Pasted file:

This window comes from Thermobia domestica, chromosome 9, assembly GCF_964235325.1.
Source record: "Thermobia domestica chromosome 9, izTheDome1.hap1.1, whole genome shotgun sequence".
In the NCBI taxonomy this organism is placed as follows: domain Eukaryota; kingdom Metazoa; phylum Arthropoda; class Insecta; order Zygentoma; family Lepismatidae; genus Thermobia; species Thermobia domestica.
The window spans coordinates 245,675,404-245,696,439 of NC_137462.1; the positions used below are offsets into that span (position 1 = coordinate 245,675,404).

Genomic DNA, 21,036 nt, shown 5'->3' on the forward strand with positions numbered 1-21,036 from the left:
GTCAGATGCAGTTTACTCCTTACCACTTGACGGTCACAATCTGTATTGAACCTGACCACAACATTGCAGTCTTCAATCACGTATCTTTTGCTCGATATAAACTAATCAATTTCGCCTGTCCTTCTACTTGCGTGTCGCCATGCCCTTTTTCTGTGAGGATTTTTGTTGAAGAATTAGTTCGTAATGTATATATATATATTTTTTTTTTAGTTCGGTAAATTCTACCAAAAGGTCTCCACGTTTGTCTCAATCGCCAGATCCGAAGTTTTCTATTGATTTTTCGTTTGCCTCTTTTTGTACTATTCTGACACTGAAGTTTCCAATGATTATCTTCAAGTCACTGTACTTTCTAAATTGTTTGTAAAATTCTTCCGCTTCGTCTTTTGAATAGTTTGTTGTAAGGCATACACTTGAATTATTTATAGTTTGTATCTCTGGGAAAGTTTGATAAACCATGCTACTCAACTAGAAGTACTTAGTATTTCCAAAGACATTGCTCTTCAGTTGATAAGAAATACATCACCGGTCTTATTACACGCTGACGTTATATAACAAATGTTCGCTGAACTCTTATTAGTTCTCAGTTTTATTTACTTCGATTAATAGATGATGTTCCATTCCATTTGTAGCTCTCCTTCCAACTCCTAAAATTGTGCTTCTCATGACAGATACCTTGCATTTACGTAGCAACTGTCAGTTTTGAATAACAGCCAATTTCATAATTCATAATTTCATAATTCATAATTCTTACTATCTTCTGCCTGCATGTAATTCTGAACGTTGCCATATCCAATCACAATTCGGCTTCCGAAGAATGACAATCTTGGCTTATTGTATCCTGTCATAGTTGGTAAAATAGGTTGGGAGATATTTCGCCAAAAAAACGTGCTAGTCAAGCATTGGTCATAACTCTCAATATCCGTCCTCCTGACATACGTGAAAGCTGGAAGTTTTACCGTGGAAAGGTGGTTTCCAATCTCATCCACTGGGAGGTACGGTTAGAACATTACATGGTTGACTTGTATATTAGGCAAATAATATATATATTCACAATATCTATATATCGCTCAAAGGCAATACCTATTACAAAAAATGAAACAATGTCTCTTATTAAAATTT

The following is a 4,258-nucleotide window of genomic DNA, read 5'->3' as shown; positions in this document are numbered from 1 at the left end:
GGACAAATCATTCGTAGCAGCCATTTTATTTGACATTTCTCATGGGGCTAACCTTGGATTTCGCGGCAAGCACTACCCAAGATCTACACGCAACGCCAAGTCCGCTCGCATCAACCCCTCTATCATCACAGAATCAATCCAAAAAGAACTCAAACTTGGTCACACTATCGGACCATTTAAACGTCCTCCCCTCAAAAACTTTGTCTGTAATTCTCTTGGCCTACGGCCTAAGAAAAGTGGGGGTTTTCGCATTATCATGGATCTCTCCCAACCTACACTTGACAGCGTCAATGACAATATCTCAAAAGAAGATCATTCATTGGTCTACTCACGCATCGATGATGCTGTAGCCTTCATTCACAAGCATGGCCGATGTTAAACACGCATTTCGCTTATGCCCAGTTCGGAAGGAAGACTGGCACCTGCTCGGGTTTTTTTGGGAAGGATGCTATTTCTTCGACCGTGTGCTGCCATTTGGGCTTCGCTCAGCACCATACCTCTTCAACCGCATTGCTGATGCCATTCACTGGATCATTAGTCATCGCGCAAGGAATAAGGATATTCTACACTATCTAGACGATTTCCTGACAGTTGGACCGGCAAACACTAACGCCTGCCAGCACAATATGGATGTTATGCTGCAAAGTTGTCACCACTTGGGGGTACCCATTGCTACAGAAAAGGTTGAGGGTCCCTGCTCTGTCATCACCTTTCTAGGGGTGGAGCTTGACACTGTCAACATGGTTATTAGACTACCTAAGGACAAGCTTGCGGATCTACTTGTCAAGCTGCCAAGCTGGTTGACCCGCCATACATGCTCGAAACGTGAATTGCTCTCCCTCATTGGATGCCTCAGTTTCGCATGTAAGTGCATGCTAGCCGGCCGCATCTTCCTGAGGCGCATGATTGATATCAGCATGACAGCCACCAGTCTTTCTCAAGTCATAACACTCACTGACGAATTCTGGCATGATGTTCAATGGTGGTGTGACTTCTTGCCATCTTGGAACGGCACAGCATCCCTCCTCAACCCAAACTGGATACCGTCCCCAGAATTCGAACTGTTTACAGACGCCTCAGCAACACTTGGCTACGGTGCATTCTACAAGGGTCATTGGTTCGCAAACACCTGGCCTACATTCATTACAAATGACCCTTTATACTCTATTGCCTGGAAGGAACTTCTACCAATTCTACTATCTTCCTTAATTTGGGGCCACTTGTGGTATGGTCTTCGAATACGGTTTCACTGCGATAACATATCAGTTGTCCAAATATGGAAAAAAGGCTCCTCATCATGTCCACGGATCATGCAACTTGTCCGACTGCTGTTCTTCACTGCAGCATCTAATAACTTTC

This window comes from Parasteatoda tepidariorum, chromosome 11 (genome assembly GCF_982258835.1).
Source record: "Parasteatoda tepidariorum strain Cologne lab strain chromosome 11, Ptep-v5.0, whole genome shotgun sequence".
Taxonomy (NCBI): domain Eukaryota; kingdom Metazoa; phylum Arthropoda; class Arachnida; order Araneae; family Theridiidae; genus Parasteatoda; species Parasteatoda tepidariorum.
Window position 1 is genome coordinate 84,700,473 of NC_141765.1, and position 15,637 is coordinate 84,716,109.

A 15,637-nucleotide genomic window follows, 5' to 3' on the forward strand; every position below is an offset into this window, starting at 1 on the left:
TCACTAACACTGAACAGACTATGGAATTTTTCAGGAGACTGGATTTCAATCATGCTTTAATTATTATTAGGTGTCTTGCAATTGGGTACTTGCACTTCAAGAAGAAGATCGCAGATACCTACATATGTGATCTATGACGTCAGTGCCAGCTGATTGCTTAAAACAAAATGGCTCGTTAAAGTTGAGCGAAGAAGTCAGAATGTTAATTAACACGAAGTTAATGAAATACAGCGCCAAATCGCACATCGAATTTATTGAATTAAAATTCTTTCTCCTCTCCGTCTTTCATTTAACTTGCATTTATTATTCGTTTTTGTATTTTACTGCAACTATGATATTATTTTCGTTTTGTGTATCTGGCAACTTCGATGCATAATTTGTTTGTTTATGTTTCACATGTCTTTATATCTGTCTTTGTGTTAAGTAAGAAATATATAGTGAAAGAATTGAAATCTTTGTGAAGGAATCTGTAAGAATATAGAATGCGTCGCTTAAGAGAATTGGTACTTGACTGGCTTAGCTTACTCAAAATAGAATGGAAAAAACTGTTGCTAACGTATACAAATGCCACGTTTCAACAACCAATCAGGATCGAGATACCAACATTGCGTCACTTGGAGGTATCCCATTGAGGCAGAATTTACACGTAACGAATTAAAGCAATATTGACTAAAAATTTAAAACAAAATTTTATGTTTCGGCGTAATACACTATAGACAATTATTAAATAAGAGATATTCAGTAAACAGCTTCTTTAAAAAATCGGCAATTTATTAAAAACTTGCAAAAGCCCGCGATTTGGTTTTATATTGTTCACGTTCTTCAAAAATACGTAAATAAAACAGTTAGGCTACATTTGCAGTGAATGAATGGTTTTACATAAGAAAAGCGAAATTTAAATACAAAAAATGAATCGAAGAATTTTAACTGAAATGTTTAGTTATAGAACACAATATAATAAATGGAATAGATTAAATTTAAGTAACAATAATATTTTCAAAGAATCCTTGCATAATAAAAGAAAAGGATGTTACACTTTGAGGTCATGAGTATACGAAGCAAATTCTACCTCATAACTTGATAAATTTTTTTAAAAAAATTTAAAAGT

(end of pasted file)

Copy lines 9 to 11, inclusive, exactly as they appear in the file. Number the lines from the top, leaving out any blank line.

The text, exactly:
This window comes from Parasteatoda tepidariorum, chromosome 11 (genome assembly GCF_982258835.1).
Source record: "Parasteatoda tepidariorum strain Cologne lab strain chromosome 11, Ptep-v5.0, whole genome shotgun sequence".
Taxonomy (NCBI): domain Eukaryota; kingdom Metazoa; phylum Arthropoda; class Arachnida; order Araneae; family Theridiidae; genus Parasteatoda; species Parasteatoda tepidariorum.